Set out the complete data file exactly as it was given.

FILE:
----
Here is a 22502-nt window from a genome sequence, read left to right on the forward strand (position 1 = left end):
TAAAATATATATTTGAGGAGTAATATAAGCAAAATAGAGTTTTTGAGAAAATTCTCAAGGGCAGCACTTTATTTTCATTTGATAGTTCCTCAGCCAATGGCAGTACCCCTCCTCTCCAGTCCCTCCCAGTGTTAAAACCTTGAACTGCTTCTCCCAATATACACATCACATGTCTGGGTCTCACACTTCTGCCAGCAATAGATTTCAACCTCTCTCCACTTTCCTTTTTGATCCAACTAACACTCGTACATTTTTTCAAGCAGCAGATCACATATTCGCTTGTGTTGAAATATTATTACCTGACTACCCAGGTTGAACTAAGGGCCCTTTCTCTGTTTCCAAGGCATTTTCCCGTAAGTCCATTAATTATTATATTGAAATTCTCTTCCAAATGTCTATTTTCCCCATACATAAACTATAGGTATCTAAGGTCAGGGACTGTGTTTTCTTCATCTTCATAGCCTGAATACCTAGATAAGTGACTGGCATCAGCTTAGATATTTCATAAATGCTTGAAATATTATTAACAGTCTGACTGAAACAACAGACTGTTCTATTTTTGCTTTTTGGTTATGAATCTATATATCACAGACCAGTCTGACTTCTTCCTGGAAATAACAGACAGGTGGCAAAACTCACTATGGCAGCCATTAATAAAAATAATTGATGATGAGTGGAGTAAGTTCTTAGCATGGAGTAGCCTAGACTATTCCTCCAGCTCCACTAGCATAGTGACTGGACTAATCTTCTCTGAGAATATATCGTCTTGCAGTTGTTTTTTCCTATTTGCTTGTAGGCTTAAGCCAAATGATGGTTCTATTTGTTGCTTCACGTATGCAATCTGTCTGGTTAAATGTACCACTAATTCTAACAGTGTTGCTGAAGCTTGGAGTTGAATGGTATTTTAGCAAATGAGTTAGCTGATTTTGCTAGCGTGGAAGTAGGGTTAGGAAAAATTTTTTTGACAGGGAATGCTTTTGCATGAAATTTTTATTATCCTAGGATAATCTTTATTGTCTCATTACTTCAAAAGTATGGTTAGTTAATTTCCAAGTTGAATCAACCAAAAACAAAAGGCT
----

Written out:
Here is a 22502-nt window from a genome sequence, read left to right on the forward strand (position 1 = left end):
TAAAATATATATTTGAGGAGTAATATAAGCAAAATAGAGTTTTTGAGAAAATTCTCAAGGGCAGCACTTTATTTTCATTTGATAGTTCCTCAGCCAATGGCAGTACCCCTCCTCTCCAGTCCCTCCCAGTGTTAAAACCTTGAACTGCTTCTCCCAATATACACATCACATGTCTGGGTCTCACACTTCTGCCAGCAATAGATTTCAACCTCTCTCCACTTTCCTTTTTGATCCAACTAACACTCGTACATTTTTTCAAGCAGCAGATCACATATTCGCTTGTGTTGAAATATTATTACCTGACTACCCAGGTTGAACTAAGGGCCCTTTCTCTGTTTCCAAGGCATTTTCCCGTAAGTCCATTAATTATTATATTGAAATTCTCTTCCAAATGTCTATTTTCCCCATACATAAACTATAGGTATCTAAGGTCAGGGACTGTGTTTTCTTCATCTTCATAGCCTGAATACCTAGATAAGTGACTGGCATCAGCTTAGATATTTCATAAATGCTTGAAATATTATTAACAGTCTGACTGAAACAACAGACTGTTCTATTTTTGCTTTTTGGTTATGAATCTATATATCACAGACCAGTCTGACTTCTTCCTGGAAATAACAGACAGGTGGCAAAACTCACTATGGCAGCCATTAATAAAAATAATTGATGATGAGTGGAGTAAGTTCTTAGCATGGAGTAGCCTAGACTATTCCTCCAGCTCCACTAGCATAGTGACTGGACTAATCTTCTCTGAGAATATATCGTCTTGCAGTTGTTTTTTCCTATTTGCTTGTAGGCTTAAGCCAAATGATGGTTCTATTTGTTGCTTCACGTATGCAATCTGTCTGGTTAAATGTACCACTAATTCTAACAGTGTTGCTGAAGCTTGGAGTTGAATGGTATTTTAGCAAATGAGTTAGCTGATTTTGCTAGCGTGGAAGTAGGGTTAGGAAAAATTTTTTTGACAGGGAATGCTTTTGCATGAAATTTTTATTATCCTAGGATAATCTTTATTGTCTCATTACTTCAAAAGTATGGTTAGTTAATTTCCAAGTTGAATCAACCAAAAACAAAAGGCT